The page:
New Publication Highlights Hangover Food That We’ve Been Hankering For

During quarantine, Ashlie Stevens came to the realization that one of the things she missed most was good hangover food.

“I realized I missed all the places I would eat on a Saturday morning…the diners, the Jewish delis, the bistro down the street, and I realized that this is something I wanted to chronicle,” says Stevens, who writes about food and food professionals for Salon.

So, two months ago, Stevens debuted The Morning After newsletter. The newsletter arrives the first Saturday of each month, and each issue includes a chef-inspired recipe for a hangover cure dish, a hydrating drink and a playlist of music that’s indicated for “a morning best spent on the couch.” 

“One of the things that people are missing a lot of in the pandemic is these rituals we had around food and drink,” she says. “There’s going out on Friday night, but how are you going to kick off the weekend? And does the waiter know you by name or the barista know your drink? Those are the things we really took for granted – the people who enhanced our lives.”

It’s these people – particularly the chefs and bartenders and baristas – who are featured in The Morning After newsletter. “This is a way to spotlight what they’re up to now, and this is a way to share the recipes people crave,” Stevens says. “Definitely, the idea of these rituals surrounding our food is nearly universal. I hope my newsletter might give people a sense not of normalcy but invoking nostalgia for other times and also looking forward to what we can enjoy once the pandemic dies down”

The first issue includes a recipes for molletes and agua fresca, while the second issue focuses on “dirtbag charcuterie” and matcha lemonade. The two recipes come with a playlist she’s curated that you can listen to on Spotify.

“Molletes are just these beautiful, open-faced Mexican sandwiches with slathered on ingredients on a roll with hot sauce on top and a fried egg,” Stevens says. “The recipe comes from Jackie Alpers’ new cookbook, Taste of Tuscon. It was exciting to put something out there and showcase some of the work that writers like Jackie are doing during the pandemic.”

Dirtbag charcuterie, which is highlighted in this month’s issue, is “inspired by charcuterie and snack plates from a variety of different restaurants,” she says. “When I wake up, after a night drinking, I want some salt, creaminess and a little bit of protein. I have a couple of dips like miso butter with pretzel sticks, sliced radishes and cucumber, and I have replaced the typical cheese with fried mozzarella sticks. Basically, it’s taking bits and pieces of what you are craving and presenting them in a cohesive fashion and then lounging and (nibbling) on it while you’re relaxing.”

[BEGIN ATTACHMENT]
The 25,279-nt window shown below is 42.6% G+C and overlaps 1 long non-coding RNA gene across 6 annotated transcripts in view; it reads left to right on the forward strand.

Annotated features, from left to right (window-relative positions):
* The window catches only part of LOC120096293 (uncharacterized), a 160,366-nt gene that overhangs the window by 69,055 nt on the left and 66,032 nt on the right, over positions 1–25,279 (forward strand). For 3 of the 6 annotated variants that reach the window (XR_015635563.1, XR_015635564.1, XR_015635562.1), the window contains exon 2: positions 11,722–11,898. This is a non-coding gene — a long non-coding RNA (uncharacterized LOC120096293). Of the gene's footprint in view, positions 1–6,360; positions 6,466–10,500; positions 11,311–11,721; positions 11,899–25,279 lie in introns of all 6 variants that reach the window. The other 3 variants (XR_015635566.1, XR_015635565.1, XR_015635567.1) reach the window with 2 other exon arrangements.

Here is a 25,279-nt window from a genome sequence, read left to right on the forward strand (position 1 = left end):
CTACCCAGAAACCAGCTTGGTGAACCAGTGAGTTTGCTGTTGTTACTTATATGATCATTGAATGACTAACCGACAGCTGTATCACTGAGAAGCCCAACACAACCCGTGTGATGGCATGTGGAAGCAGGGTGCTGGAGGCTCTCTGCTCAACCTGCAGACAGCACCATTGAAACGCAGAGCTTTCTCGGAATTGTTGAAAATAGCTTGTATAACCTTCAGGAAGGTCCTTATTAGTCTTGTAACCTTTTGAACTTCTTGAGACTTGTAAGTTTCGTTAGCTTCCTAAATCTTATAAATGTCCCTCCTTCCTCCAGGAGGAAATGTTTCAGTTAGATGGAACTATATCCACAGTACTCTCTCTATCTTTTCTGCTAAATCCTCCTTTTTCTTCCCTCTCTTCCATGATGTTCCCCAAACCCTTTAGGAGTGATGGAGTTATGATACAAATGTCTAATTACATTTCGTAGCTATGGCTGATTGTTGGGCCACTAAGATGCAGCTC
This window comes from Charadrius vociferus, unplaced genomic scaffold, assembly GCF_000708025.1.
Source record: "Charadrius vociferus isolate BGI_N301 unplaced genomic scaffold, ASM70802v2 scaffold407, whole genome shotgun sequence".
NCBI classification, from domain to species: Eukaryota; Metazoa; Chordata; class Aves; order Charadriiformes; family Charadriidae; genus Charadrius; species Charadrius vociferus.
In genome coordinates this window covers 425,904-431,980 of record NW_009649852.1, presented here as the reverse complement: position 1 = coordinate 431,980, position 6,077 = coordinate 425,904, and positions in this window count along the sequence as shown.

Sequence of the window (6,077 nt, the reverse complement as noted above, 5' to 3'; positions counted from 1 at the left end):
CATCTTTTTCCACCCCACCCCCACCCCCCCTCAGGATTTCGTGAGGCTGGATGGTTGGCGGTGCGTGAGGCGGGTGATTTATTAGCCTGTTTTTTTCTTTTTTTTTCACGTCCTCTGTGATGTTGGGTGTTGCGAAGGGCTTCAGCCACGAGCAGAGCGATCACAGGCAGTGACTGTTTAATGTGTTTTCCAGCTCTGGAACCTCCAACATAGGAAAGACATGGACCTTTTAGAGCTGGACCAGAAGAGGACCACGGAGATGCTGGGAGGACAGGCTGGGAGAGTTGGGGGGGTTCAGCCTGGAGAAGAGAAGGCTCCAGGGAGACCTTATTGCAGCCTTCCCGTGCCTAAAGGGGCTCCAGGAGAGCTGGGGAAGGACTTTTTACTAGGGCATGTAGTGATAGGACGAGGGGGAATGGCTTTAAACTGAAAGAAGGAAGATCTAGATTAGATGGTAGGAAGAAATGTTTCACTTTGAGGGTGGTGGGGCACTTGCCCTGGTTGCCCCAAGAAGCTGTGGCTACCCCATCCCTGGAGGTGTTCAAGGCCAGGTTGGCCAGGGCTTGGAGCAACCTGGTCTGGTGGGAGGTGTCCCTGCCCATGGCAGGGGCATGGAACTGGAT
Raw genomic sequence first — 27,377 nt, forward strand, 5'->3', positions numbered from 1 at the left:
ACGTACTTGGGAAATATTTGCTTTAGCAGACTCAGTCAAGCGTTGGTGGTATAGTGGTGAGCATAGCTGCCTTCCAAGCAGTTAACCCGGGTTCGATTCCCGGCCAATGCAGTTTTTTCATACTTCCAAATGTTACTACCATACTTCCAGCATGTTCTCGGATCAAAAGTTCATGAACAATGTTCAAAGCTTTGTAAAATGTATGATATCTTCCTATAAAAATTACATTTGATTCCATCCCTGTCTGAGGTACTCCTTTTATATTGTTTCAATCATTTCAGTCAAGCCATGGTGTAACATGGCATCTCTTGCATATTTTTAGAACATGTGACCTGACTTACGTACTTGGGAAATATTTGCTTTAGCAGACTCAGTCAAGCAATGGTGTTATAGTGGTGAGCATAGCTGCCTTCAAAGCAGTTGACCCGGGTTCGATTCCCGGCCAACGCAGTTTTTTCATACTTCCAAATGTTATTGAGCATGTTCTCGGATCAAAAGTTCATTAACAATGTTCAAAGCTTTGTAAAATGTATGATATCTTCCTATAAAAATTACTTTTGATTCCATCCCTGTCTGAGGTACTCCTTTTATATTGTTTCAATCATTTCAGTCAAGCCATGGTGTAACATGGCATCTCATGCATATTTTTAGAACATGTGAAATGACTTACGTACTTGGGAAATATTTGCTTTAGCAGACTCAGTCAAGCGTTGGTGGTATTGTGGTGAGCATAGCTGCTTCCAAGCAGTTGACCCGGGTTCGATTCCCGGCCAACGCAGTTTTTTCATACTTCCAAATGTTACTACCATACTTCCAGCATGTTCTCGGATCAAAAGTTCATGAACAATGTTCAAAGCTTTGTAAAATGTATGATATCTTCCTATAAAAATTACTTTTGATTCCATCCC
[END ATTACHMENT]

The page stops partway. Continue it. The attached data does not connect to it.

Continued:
The newsletter itself is free, but paid subscribers get extra recipes, chef interviews and city guides.  The subscriber options include $7 a month, $70 a year or pay what you want.

“Subscribers get special content,” Stevens says. “One of the things subscribers will get are city guides to the best places to eat after a night out. Once people are able to get back into traveling, and let’s say you find yourself in Nashville or North Carolina or San Diego, where can you go out for some good food after a night out drinking?”

A portion of all the subscriber fees is donated each month to a different food and/or drink-based charity.  This month goes to the United States Bartenders ‘Guild Relief Fund, and next month, donations go to the Okra Project.  “I love food that is visually really fun,” she says. “It’s hard to make your dishes look like restaurant quality, but a snack plate has a lot of color and a lot of variety and when you snap a pic and post it on Instagram, maybe it feels like you’re back at brunch.”

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